Some of the names of the Arity/Prolog32 text predicates are inconsistent. This is because of history - some predicate names have been inherited from the traditional names of predicates used by the originators of the Prolog language, other predicate names are hold-overs from the 16-bit versions of Arity/Prolog which treated atoms and strings as distinct data types. In general, "string", "atom" and "text" are synonymous. Strings are denoted using single-quotes and dollar signs.
Remember that characters (denoted by a back quote) and character lists (denoted by using double-quotes) are integers and integer lists, respectively.
The predicates in this section have been developed for the manipulation of atoms as strings of text. .
string_search(+SubText, +Text, -Location)
string_search(+Case, +SubText, +Text, -Location)
The string_search/3 and string_search/4 predicates search a piece of text for the occurrence of another piece of text. The string_search/3 predicate is case-sensitive. The string_search/4 predicate allows you to specify whether the search is to be case-sensitive or not. The predicates return all Location results through backtracking.
The arguments to the predicates are:
- The Case argument is an integer indicating whether or not the search should be case-sensitive. If you supply 0 as the Case argument, then the search is case-sensitive (this is the default provided by string_search/3). If you supply 1 as the Case argument, then the search is not case-sensitive.
- SubText is the atom that you are searching for, such as a key word. If you are searching for a single character in a string or atom, you can specify the ASCII code for the character. For example, to search for the character k, you can use either 100 or `k or 'k' as the SubText argument.
- The Text argument is the atom that is being searched.
- The Location argument returns the starting point of the subtext. The starting point is zero-based; the first character in a string is at location 0, the second at 1, and so on. The Location is updated to the right for subsequent matches upon backtracking.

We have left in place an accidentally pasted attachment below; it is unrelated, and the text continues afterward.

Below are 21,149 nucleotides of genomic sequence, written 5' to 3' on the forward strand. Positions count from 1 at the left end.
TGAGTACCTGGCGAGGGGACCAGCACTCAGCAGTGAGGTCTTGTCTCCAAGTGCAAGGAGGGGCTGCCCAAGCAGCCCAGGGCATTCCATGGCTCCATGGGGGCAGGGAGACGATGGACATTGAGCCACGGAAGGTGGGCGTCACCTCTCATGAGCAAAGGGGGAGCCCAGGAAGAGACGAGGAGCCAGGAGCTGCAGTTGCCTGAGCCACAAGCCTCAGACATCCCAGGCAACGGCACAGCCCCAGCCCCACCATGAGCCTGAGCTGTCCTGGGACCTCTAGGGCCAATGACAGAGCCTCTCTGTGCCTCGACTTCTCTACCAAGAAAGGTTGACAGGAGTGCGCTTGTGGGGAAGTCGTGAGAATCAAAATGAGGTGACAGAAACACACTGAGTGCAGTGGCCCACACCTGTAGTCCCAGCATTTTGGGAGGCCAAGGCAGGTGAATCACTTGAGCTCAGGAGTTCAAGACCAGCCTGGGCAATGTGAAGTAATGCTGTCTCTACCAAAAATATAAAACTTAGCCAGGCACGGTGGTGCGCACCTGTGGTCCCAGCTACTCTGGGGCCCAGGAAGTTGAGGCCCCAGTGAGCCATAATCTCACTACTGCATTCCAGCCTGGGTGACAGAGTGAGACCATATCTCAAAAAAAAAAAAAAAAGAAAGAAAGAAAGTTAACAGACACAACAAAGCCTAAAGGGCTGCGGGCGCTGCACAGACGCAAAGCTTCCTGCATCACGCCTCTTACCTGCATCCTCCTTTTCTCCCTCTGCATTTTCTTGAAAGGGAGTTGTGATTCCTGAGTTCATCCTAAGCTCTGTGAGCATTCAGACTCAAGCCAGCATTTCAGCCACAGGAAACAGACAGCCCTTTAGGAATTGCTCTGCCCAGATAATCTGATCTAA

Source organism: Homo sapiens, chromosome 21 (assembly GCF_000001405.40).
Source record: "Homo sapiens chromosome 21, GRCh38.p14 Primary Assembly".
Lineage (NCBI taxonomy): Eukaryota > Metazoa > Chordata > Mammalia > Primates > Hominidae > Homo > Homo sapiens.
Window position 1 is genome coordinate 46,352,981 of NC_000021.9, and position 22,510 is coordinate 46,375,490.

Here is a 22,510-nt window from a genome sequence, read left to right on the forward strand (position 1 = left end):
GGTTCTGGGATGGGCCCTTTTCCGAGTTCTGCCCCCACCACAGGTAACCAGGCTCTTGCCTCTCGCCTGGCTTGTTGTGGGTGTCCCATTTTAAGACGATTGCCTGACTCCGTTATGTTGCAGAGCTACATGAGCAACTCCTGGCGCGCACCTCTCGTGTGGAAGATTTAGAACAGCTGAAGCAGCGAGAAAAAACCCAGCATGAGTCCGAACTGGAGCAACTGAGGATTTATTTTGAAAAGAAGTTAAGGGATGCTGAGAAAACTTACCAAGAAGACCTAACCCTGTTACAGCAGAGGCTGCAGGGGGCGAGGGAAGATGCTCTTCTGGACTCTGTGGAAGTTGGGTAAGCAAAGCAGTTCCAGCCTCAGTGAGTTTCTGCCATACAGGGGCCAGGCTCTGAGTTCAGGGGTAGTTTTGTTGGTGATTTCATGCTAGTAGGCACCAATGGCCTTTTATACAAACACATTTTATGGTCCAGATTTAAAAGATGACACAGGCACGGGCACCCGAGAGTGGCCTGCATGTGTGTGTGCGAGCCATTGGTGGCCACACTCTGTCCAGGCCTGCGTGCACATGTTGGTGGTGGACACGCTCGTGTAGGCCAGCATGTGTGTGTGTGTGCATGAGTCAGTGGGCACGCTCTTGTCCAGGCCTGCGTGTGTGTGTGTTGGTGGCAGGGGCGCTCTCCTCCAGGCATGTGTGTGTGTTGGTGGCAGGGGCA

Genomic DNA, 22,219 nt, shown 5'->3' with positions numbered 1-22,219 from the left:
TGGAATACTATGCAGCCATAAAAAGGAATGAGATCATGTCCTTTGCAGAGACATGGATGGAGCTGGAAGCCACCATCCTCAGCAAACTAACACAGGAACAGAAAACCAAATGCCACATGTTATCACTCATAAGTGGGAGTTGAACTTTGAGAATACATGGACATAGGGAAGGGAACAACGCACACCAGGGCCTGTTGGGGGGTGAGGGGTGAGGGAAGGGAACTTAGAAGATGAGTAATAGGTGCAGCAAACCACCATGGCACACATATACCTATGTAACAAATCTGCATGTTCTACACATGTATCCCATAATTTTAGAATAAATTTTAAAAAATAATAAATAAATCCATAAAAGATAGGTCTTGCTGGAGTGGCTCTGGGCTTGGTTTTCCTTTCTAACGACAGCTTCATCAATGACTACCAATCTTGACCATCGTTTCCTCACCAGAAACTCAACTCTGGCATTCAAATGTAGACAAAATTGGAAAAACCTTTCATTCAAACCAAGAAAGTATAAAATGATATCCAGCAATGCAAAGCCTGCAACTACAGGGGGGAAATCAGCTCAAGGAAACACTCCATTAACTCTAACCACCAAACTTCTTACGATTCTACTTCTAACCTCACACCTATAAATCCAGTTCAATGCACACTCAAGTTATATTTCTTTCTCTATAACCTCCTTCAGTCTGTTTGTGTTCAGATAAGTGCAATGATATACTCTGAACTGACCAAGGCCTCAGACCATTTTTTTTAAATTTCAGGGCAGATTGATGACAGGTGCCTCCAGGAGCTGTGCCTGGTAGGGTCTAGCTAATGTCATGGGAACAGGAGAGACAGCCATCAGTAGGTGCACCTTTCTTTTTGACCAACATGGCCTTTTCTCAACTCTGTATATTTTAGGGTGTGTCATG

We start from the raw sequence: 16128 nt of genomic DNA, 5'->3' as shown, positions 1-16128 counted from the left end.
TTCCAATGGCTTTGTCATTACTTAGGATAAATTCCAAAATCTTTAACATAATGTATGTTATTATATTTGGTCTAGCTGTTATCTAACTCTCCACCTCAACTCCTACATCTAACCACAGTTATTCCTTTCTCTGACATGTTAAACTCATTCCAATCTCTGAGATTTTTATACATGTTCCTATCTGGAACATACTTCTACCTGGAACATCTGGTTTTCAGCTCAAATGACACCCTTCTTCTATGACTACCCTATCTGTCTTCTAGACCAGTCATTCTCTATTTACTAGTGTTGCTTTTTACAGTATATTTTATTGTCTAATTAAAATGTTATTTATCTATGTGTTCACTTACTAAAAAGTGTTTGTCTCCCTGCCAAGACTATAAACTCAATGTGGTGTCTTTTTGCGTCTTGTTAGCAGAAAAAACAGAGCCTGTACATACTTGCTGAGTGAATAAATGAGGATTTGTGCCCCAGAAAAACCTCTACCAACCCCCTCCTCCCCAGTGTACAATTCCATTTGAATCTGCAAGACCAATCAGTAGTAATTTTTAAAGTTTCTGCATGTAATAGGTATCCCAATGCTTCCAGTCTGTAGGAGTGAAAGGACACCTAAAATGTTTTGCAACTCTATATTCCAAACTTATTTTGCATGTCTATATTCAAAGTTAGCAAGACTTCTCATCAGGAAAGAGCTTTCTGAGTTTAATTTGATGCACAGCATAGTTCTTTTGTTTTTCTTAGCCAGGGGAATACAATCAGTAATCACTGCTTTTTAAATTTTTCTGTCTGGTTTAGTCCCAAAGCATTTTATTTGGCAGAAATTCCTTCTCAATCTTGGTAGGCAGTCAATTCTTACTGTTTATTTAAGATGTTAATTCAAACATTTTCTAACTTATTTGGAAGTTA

In the following example you are searching for the letter 'b' in the string 'abracadabra'. Note that the characters are always counted from zero:
?- string_search(b, 'abracadabra', X). X = 1 ->; X = 8 ->; no
The following example succeeds because the search is not case-sensitive:
?- string_search(1, doe, 'John Doe', X). X = 5 ->; no
substring(+Text, +N, +Length, -SubText)
The substring/4 predicate is used to extract a piece of text from another piece of text.
The substring predicate takes four arguments:
- The Text argument is the atom that contains the subtext.
- The N argument specifies the starting location of the subtext. The first character of a piece of text is at location 0.
- The Length argument specifies the length of the subtext, in characters.
- SubText is the variable to which the resulting subtext is returned as a string.
For example, to extract the subtext, 'cde', from the atom, 'abcdefg', you would use substring as follows:
?- substring('abcdefg', 2, 3, X). X = 'cde' yes
nth_char(+N, +Text, -Char)
The nth_char/3 predicate returns the ASCII code of the character at a certain offset from the beginning of a piece of text.. The first character is at offset 0.
The nth_char/3 predicate takes the following arguments:
- N is the offset.
- Text is the atom.
- Char is unified with the extracted character.
The string_length/2 predicate returns the length of a piece of text.
concat(+[Text1,Text2, ...], -Result)
concat(+Text1, +Text2, -Result)
The concat/2 and concat/3 predicates are used to concatenate text. The items for concatenation may be atoms or byte integers (ascii characters).
The string_upper/2 and string_lower/2 predicates are used to convert all of the alphabetic characters (a...z and A...Z) in a piece of text to their upper case or lower case equivalents.
The name/2 predicate is used to convert an atom or integer into a list of ASCII character codes and vice versa.